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Op-Ed: Taylor Swift Ticket Sales - By Bob Lefsetz

Op-Ed: Taylor Swift Ticket Sales – By Bob Lefsetz

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They blew it.

Show business is about perception, not reality. And the perception is that Taylor Swift is a self-satisfied performer who needs to be the biggest and the baddest and is not.

You don’t want to be able to get a ticket.

If I hear one more promoter talk about slow ticketing I’m gonna puke. This is the end game of what they’ve created, a world with no transparency where the secondary market scoops up too many profits and the greedy acts hide behind the ticketing company. You like the money, you want to live the lifestyle you flaunt all over the internet, why can’t you admit it? Instead of blaming Ticketmaster for fees, instead of bitching about the brokers, either go paperless or charge what the tickets are worth.

But you don’t want to do this. You want to appear to be a friend of the consumer while at the same time ripping them off. Tell me how that’s gonna work again?

So, to solve this problem, we’ve got the slow-ticketing phenomenon.

Otherwise called flex-pricing. Trying to extract the most money from the customer, get the highest gross. But this has really only worked for the Stones, who are running on fumes playing oldies to a crowd that’s afraid Keith Richards is gonna die, whereas Taylor Swift is not yet a heritage act, she’s selling new music, she needs people to believe she’s happening, the hottest act in the business, but when you can buy tickets for her show at the last minute, is she?

Of course she’s not.

Paul McCartney used to buy independent radio promotion. I don’t care who you are, how big you are, you’re starting over with every record. And the thing about the Stones… They never sold that many records to begin with, they’re kinda like the Dead, sui generis, other than those two it’s a game of…

What have you done for me lately.

And Taylor Swift hasn’t done much.

She’s continuing to feud with the world, only this time her posse has abandoned her.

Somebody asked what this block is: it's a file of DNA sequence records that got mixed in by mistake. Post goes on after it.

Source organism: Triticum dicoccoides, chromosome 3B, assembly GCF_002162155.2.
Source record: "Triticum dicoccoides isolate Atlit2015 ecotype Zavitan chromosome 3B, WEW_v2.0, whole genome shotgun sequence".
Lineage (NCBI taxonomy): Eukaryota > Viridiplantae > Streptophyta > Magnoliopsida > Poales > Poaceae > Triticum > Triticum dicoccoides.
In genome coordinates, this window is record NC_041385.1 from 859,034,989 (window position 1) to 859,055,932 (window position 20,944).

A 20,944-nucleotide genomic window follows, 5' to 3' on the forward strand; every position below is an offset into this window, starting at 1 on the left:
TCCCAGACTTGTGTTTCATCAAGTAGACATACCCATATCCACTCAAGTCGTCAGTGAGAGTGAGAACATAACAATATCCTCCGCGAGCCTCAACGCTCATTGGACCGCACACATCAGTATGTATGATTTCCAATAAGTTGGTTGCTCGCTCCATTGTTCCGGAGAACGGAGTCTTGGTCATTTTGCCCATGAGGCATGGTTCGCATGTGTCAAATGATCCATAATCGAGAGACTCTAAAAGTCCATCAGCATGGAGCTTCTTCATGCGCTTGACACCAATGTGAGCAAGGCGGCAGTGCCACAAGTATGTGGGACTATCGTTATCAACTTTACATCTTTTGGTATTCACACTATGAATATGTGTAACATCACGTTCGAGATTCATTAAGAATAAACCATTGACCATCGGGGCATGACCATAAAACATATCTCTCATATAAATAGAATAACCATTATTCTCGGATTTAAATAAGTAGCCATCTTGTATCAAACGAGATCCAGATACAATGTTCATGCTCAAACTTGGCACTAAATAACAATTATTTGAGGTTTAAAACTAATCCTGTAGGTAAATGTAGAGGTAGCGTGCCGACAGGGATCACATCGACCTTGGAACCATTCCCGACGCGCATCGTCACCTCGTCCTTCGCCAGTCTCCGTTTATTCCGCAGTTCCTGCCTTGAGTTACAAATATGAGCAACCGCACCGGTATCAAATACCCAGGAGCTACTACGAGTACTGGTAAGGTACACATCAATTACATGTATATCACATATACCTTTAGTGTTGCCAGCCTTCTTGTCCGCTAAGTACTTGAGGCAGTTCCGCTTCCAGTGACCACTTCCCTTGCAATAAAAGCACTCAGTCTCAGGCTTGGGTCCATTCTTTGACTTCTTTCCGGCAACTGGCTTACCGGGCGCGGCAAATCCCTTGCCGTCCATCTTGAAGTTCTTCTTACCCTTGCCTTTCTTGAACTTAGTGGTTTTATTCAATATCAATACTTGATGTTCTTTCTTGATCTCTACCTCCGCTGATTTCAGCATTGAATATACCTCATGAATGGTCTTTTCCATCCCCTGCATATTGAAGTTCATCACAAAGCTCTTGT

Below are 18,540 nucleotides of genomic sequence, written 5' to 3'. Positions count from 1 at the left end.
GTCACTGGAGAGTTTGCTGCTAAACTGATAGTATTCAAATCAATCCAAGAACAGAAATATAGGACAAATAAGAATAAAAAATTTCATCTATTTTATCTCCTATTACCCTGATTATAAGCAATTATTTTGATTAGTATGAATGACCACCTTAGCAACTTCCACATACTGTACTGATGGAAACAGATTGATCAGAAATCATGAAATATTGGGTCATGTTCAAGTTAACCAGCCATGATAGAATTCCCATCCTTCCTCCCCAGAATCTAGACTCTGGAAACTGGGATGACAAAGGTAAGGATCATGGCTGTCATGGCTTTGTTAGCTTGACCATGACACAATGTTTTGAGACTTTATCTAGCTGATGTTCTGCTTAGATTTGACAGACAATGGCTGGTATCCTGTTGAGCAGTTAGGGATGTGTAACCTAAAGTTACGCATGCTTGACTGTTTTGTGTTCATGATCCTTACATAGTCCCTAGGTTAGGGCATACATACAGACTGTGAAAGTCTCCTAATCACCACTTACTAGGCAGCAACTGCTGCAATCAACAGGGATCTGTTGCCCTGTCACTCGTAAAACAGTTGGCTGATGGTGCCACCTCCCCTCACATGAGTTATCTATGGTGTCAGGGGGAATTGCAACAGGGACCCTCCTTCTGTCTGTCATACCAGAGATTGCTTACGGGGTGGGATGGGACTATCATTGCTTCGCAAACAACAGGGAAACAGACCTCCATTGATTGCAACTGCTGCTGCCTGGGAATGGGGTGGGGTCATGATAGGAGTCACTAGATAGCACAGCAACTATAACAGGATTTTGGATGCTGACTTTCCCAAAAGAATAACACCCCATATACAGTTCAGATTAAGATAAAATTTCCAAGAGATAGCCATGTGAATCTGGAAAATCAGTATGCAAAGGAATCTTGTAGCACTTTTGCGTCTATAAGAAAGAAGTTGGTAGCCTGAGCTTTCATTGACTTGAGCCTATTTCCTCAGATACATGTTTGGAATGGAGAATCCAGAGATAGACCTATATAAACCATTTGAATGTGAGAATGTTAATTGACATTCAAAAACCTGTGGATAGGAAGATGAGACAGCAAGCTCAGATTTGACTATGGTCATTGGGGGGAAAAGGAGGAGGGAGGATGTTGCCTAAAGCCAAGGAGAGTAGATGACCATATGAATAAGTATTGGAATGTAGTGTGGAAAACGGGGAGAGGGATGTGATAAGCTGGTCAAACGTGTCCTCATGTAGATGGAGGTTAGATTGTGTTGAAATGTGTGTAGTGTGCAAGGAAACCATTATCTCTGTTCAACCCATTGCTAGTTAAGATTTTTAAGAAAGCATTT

And other than her initial single, which tried to evidence a sense of humor but didn’t, because she has none, every subsequent release went straight to the dumper. Live by the hit, die by the hit.

But they were doubling-down before the album even came out. With this insane boost phenomenon. Since you’re gonna be unable to get a ticket, you’re gonna jump through hoops to get one. Only in this case, she’s playing stadiums and that’s a lot of tickets, and ticketing is so obtuse that many of the best tickets never hit the general marketplace, they’re spoken for. Taylor Swift thought the rules didn’t apply to her, that she could set her own course.

But no, the rules apply to everybody. Even Adele, who stayed off streaming and sold a lot of tickets but became irrelevant to everybody who wasn’t at the show.

They’ve been lying about attendance and grosses since the Roman era, before that. Which is why you buy extra tickets to lay off on Craigslist or StubHub and then find out you can’t get rid of them. THE SHOW WAS NEVER SOLD OUT TO BEGIN WITH! But only insiders know this. You read ads congratulating the act on going clean, but if you think those ads are vetted by their displayers, you probably haven’t gotten a spam e-mail or junk phone call today. There’s no law about this, not one being enforced.

But if you think you can’t get a ticket, you’re gonna rush and buy one.

But if you think you can…